“Shanghai Calling” a humorous look through an expat’s eyes

“Shanghai Calling” is a humorous look through a fresh American expat’s eyes at daily life in the most modern city in China. This light romantic comedy follows Chinese American lawyer Sam Chao (Daniel Henney) through his initial dip into Shanghai, where his firm posts him for three months with the lure of a promotion upon his return. However, his New York smarts are tested when he receives an intellectual property infringement case (what else would there be in China?) that soon goes horribly awry, and threatens both his job and his values. With the help of a mixed group of locals and fellow expats, Sam finds more than just the answer to his legal troubles.

Henney gives an enjoyable performance as the cocky but absolutely out of his element Sam, and Eliza Coupe also does well as his love interest, the “relocation specialist” Amanda Wilson. However, the script does not do enough justice to the supporting characters, such as Awesome Wang (Geng Le), a mysterious jack of all trades; Fang Fang (Zhu Zhu), Sam’s assistant at the law firm; and Brad (Sean Gallagher), an American in search of adventure (and Asian women) while working as an English teacher. These were just a few of the many people cropping up to assist Sam along his way, and each one provided additional insight into the society that he swaggered into, leaving the viewer curious for further details.

The side stories added color to the film’s central plot and provided a welcome glimpse into today’s China beyond the political and human rights pieces typically featured in Western media. Fang Fang’s story is the most revealing of the pressures of this emerging society – pretending to be the daughter of a wealthy family in order to gain respect, she secretly holds a second job as a waitress in a karaoke club to pay for the designer goods that uphold her image. In actuality, her parents are blue-collar workers from neighboring Jiangsu Province, and she still lives at home with them and her grandmother. In another sliver of revelation, factory owner Lin (Jesse Huang) confesses that he used his entire family’s savings to finance his business. These dreams reflect the big risks and burdens that are undertaken in reality as the Chinese pursue wealth and a more comfortable life in the country’s aim to catch up with the West.

However, one wonders whether a wide American audience would be able to fully understand and appreciate the cheeky fun that the film’s writer and director, Daniel Hsia, pokes at certain stereotypes and situations. For example, as this reviewer has previously resided in Shanghai, she can distinctly relate to, and laugh at, the bewilderment Sam feels when he first meets Awesome Wang in a noodle restaurant and finds himself losing privacy by the second as others crowd around to sit at their table. By the end of their conversation, Sam is straining to speak around a stranger’s large tuft of hair planted directly in front of his face.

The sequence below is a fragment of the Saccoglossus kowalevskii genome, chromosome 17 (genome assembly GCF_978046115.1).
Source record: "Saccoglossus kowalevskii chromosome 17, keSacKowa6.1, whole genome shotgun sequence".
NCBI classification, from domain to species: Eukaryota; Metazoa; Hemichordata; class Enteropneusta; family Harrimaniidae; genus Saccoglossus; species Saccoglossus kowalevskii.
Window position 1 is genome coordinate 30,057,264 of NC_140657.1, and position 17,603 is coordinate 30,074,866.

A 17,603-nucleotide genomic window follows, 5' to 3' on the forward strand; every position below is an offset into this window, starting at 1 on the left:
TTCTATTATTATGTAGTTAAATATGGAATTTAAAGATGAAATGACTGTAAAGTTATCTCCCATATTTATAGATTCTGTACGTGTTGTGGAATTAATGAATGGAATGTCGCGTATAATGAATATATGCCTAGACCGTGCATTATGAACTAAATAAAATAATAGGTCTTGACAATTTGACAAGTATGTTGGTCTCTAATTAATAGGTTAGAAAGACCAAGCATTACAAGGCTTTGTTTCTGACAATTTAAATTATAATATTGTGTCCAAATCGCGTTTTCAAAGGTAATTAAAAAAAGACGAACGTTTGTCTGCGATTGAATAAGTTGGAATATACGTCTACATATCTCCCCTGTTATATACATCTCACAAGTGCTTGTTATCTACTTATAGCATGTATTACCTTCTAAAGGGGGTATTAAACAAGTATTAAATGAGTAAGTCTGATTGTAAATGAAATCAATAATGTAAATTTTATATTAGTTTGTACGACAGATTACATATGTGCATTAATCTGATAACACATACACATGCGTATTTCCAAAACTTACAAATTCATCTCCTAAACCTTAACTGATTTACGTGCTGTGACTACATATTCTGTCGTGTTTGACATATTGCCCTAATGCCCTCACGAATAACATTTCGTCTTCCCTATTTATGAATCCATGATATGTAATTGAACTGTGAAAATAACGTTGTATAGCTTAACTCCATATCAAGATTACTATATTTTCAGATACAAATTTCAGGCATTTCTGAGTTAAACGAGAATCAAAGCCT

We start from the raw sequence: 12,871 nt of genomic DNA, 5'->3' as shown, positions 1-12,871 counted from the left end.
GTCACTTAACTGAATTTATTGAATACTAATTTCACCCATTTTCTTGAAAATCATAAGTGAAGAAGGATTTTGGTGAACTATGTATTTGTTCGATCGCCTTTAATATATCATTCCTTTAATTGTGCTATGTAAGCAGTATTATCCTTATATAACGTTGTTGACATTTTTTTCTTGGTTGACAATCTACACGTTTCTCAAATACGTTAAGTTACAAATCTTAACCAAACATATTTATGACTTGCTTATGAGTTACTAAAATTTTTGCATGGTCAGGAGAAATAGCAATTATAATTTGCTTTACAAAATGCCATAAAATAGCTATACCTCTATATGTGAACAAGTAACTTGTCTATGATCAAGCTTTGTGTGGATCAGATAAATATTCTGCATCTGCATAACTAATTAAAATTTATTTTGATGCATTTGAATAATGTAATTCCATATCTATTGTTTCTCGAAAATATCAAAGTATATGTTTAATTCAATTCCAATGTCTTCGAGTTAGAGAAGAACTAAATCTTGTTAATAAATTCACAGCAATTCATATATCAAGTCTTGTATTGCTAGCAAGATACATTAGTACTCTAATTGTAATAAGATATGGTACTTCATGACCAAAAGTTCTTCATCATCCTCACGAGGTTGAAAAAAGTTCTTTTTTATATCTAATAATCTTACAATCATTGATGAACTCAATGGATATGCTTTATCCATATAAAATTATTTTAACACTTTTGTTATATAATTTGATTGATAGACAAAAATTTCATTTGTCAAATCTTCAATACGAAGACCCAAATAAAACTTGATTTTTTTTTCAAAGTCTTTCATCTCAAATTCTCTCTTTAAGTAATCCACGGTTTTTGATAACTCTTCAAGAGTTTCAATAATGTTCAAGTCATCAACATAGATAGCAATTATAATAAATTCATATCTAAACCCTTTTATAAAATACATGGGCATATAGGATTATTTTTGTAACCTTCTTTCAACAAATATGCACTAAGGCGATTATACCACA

In response to this, Hsia explained in an interview with Meniscus Magazine, “From what we have seen…everyday Americans who have never been abroad are on board with the movie. They get it and they like it. This is a story about China told mainly from the point of view of a guy who’s never been there, and so for an American audience, we’re all in Sam’s shoes. As he experiences things, situations where he doesn’t know what’s going on, we are also experiencing those situations. His emotions are our emotions. His journey becomes our journey.”

Perhaps the most easily accessible aspect of the film for foreign viewers lies in the sheer energy of Shanghai itself, captured brilliantly in scenes along the golden-lit Bund on one side of the city’s riverfront and panoramic views of the enthusiastically neon-festooned Lujiazui district directly across. When asked why he settled on Shanghai as the location for his story, Hsia replied, “It’s so alive and vibrant, and it’s so amazingly beautiful too. You’ve got the most gorgeous, new, daringly engineered skyscrapers in the world right across the river from these old colonial buildings from the 1920s.” Maybe the romance is not the one between Sam and Amanda, but rather the director’s embrace of China’s imperfect modern society, as he sensitively depicts in “Shanghai Calling.”

Yuan-Kwan Chan contributed to this report.

Meniscus Magazine is proud to be a sponsor of the 2012 San Diego Asian Film Festival. “Shanghai Calling” screens on Sat., Nov. 3, at  2:15 p.m., at the UltraStar Mission Valley.  For tickets, go to festival.sdaff.org.

Excerpts from our interview with Daniel Henney: